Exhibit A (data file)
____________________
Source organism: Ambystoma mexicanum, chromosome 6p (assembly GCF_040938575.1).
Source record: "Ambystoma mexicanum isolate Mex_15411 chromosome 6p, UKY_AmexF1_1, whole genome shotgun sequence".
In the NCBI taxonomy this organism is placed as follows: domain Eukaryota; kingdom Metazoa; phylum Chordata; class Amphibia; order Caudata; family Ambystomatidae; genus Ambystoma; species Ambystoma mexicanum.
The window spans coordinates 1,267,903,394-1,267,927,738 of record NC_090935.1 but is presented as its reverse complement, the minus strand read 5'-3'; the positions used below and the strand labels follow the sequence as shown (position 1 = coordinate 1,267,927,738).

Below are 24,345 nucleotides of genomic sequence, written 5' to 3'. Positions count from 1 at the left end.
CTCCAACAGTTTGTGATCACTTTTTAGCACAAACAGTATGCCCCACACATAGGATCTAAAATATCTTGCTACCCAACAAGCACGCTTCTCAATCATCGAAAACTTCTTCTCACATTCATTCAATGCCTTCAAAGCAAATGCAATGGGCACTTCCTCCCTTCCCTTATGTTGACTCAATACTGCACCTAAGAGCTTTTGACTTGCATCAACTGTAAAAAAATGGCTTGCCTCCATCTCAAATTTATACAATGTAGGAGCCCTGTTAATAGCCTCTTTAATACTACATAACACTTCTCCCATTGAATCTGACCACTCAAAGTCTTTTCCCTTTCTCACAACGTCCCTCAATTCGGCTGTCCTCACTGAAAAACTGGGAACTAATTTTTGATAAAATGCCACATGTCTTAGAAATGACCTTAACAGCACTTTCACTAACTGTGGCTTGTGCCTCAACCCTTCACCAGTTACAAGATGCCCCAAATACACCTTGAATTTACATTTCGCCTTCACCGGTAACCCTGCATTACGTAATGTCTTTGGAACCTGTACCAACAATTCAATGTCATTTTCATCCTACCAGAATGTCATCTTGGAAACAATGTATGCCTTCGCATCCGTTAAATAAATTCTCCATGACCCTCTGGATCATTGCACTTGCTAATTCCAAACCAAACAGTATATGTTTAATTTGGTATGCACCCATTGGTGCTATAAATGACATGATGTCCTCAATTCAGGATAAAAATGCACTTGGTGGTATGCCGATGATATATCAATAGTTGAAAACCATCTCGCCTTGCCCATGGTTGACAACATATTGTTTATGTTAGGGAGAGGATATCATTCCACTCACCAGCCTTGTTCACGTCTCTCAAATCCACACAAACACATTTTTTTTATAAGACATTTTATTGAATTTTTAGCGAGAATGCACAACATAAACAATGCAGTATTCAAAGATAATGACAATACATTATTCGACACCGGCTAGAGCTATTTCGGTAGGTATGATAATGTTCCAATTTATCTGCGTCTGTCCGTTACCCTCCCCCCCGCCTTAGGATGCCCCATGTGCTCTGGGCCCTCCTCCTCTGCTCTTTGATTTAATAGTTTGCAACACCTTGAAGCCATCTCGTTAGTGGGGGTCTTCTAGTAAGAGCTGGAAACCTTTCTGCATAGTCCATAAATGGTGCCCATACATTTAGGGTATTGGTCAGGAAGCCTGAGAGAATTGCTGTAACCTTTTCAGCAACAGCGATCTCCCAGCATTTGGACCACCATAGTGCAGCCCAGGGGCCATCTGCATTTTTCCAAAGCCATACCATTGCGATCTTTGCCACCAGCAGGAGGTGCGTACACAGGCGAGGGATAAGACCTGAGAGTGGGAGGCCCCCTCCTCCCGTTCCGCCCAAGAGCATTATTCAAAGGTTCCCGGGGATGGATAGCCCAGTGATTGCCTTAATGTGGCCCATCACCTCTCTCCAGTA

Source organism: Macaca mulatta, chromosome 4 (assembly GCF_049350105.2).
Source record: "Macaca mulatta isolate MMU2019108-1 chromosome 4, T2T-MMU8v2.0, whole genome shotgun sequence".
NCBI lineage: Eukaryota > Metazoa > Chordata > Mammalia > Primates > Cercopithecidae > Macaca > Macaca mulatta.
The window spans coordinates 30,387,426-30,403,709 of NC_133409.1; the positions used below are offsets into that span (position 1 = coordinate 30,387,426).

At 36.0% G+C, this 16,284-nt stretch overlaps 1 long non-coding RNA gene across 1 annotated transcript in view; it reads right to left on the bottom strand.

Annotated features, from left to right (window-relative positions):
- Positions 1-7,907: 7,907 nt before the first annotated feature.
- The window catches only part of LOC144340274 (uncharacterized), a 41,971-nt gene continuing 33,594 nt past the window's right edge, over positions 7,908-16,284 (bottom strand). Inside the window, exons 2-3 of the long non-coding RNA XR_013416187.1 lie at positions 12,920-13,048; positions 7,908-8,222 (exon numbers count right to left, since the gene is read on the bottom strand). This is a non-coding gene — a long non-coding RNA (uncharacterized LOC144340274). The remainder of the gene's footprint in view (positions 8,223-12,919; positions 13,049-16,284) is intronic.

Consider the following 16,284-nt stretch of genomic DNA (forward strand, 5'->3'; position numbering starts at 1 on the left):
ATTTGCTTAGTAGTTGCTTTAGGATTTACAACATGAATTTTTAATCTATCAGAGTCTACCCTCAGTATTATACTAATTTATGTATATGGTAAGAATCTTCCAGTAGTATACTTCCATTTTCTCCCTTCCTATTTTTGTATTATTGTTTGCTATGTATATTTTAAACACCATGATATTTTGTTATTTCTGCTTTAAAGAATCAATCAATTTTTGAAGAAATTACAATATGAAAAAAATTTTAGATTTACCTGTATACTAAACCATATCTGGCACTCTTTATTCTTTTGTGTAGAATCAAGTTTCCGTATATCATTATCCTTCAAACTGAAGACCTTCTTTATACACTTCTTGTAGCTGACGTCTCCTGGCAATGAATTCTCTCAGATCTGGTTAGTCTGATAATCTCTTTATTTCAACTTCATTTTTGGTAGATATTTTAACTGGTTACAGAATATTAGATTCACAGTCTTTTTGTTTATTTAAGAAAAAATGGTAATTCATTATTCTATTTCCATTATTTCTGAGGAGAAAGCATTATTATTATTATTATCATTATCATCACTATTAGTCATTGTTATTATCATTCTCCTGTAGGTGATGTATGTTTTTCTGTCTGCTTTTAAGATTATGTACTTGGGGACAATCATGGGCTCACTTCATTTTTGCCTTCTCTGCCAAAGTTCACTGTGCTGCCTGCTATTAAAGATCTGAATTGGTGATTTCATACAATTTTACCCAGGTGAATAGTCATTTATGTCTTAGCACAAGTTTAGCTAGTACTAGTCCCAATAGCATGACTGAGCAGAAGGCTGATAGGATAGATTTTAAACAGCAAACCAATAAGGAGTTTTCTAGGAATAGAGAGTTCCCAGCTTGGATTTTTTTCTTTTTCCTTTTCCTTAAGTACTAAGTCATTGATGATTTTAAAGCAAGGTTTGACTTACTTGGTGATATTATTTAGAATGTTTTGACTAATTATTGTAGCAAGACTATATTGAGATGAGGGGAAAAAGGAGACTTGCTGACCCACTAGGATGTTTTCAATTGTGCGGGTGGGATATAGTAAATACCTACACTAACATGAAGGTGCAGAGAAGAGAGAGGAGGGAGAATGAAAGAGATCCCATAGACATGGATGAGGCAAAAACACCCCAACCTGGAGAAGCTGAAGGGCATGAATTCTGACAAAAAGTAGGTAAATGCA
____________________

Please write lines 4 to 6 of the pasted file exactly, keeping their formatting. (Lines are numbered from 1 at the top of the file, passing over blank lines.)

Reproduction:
The window spans coordinates 1,267,903,394-1,267,927,738 of record NC_090935.1 but is presented as its reverse complement, the minus strand read 5'-3'; the positions used below and the strand labels follow the sequence as shown (position 1 = coordinate 1,267,927,738).

Below are 24,345 nucleotides of genomic sequence, written 5' to 3'. Positions count from 1 at the left end.
CTCCAACAGTTTGTGATCACTTTTTAGCACAAACAGTATGCCCCACACATAGGATCTAAAATATCTTGCTACCCAACAAGCACGCTTCTCAATCATCGAAAACTTCTTCTCACATTCATTCAATGCCTTCAAAGCAAATGCAATGGGCACTTCCTCCCTTCCCTTATGTTGACTCAATACTGCACCTAAGAGCTTTTGACTTGCATCAACTGTAAAAAAATGGCTTGCCTCCATCTCAAATTTATACAATGTAGGAGCCCTGTTAATAGCCTCTTTAATACTACATAACACTTCTCCCATTGAATCTGACCACTCAAAGTCTTTTCCCTTTCTCACAACGTCCCTCAATTCGGCTGTCCTCACTGAAAAACTGGGAACTAATTTTTGATAAAATGCCACATGTCTTAGAAATGACCTTAACAGCACTTTCACTAACTGTGGCTTGTGCCTCAACCCTTCACCAGTTACAAGATGCCCCAAATACACCTTGAATTTACATTTCGCCTTCACCGGTAACCCTGCATTACGTAATGTCTTTGGAACCTGTACCAACAATTCAATGTCATTTTCATCCTACCAGAATGTCATCTTGGAAACAATGTATGCCTTCGCATCCGTTAAATAAATTCTCCATGACCCTCTGGATCATTGCACTTGCTAATTCCAAACCAAACAGTATATGTTTAATTTGGTATGCACCCATTGGTGCTATAAATGACATGATGTCCTCAATTCAGGATAAAAATGCACTTGGTGGTATGCCGATGATATATCAATAGTTGAAAACCATCTCGCCTTGCCCATGGTTGACAACATATTGTTTATGTTAGGGAGAGGATATCATTCCACTCACCAGCCTTGTTCACGTCTCTCAAATCCACACAAACACATTTTTTTTATAAGACATTTTATTGAATTTTTAGCGAGAATGCACAACATAAACAATGCAGTATTCAAAGATAATGACAATACATTATTCGACACCGGCTAGAGCTATTTCGGTAGGTATGATAATGTTCCAATTTATCTGCGTCTGTCCGTTACCCTCCCCCCCGCCTTAGGATGCCCCATGTGCTCTGGGCCCTCCTCCTCTGCTCTTTGATTTAATAGTTTGCAACACCTTGAAGCCATCTCGTTAGTGGGGGTCTTCTAGTAAGAGCTGGAAACCTTTCTGCATAGTCCATAAATGGTGCCCATACATTTAGGGTATTGGTCAGGAAGCCTGAGAGAATTGCTGTAACCTTTTCAGCAACAGCGATCTCCCAGCATTTGGACCACCATAGTGCAGCCCAGGGGCCATCTGCATTTTTCCAAAGCCATACCATTGCGATCTTTGCCACCAGCAGGAGGTGCGTACACAGGCGAGGGATAAGACCTGAGAGTGGGAGGCCCCCTCCTCCCGTTCCGCCCAAGAGCATTATTCAAAGGTTCCCGGGGATGGATAGCCCAGTGATTGCCTTAATGTGGCCCATCACCTCTCTCCAGTA